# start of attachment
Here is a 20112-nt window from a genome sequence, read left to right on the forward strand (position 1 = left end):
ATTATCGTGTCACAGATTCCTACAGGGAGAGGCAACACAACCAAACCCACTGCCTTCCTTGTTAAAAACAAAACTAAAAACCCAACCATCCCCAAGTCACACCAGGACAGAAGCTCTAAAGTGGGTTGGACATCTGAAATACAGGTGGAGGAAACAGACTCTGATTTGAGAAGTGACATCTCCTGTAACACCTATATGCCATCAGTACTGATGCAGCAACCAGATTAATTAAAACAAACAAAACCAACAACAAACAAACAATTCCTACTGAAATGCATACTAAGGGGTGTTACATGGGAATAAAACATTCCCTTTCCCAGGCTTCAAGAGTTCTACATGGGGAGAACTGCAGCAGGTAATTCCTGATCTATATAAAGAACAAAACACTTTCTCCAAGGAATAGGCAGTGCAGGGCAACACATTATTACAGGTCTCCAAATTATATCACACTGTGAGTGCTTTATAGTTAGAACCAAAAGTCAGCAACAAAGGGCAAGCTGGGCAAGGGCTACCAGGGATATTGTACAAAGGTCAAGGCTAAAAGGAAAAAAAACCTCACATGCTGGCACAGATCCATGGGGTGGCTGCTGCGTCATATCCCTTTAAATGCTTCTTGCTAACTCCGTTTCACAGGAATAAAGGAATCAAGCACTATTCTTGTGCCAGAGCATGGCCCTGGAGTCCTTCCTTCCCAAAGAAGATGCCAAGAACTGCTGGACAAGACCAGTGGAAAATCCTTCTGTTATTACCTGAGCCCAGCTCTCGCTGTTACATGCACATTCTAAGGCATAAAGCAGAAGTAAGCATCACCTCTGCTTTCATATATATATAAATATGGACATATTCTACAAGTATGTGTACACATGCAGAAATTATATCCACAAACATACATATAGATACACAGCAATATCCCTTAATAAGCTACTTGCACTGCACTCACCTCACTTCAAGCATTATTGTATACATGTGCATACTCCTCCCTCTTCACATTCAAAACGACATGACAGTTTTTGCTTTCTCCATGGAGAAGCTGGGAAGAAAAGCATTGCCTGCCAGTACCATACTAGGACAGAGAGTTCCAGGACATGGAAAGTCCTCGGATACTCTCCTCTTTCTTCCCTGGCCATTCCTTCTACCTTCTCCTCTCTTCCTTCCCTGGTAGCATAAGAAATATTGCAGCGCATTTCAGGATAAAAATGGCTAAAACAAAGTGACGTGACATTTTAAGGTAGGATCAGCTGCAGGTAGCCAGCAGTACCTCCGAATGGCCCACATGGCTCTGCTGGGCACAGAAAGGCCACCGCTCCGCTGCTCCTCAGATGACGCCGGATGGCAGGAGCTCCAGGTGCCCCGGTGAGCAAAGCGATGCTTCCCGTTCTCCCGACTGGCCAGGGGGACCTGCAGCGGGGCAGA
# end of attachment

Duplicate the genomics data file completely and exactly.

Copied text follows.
Here is a 20112-nt window from a genome sequence, read left to right on the forward strand (position 1 = left end):
ATTATCGTGTCACAGATTCCTACAGGGAGAGGCAACACAACCAAACCCACTGCCTTCCTTGTTAAAAACAAAACTAAAAACCCAACCATCCCCAAGTCACACCAGGACAGAAGCTCTAAAGTGGGTTGGACATCTGAAATACAGGTGGAGGAAACAGACTCTGATTTGAGAAGTGACATCTCCTGTAACACCTATATGCCATCAGTACTGATGCAGCAACCAGATTAATTAAAACAAACAAAACCAACAACAAACAAACAATTCCTACTGAAATGCATACTAAGGGGTGTTACATGGGAATAAAACATTCCCTTTCCCAGGCTTCAAGAGTTCTACATGGGGAGAACTGCAGCAGGTAATTCCTGATCTATATAAAGAACAAAACACTTTCTCCAAGGAATAGGCAGTGCAGGGCAACACATTATTACAGGTCTCCAAATTATATCACACTGTGAGTGCTTTATAGTTAGAACCAAAAGTCAGCAACAAAGGGCAAGCTGGGCAAGGGCTACCAGGGATATTGTACAAAGGTCAAGGCTAAAAGGAAAAAAAACCTCACATGCTGGCACAGATCCATGGGGTGGCTGCTGCGTCATATCCCTTTAAATGCTTCTTGCTAACTCCGTTTCACAGGAATAAAGGAATCAAGCACTATTCTTGTGCCAGAGCATGGCCCTGGAGTCCTTCCTTCCCAAAGAAGATGCCAAGAACTGCTGGACAAGACCAGTGGAAAATCCTTCTGTTATTACCTGAGCCCAGCTCTCGCTGTTACATGCACATTCTAAGGCATAAAGCAGAAGTAAGCATCACCTCTGCTTTCATATATATATAAATATGGACATATTCTACAAGTATGTGTACACATGCAGAAATTATATCCACAAACATACATATAGATACACAGCAATATCCCTTAATAAGCTACTTGCACTGCACTCACCTCACTTCAAGCATTATTGTATACATGTGCATACTCCTCCCTCTTCACATTCAAAACGACATGACAGTTTTTGCTTTCTCCATGGAGAAGCTGGGAAGAAAAGCATTGCCTGCCAGTACCATACTAGGACAGAGAGTTCCAGGACATGGAAAGTCCTCGGATACTCTCCTCTTTCTTCCCTGGCCATTCCTTCTACCTTCTCCTCTCTTCCTTCCCTGGTAGCATAAGAAATATTGCAGCGCATTTCAGGATAAAAATGGCTAAAACAAAGTGACGTGACATTTTAAGGTAGGATCAGCTGCAGGTAGCCAGCAGTACCTCCGAATGGCCCACATGGCTCTGCTGGGCACAGAAAGGCCACCGCTCCGCTGCTCCTCAGATGACGCCGGATGGCAGGAGCTCCAGGTGCCCCGGTGAGCAAAGCGATGCTTCCCGTTCTCCCGACTGGCCAGGGGGACCTGCAGCGGGGCAGA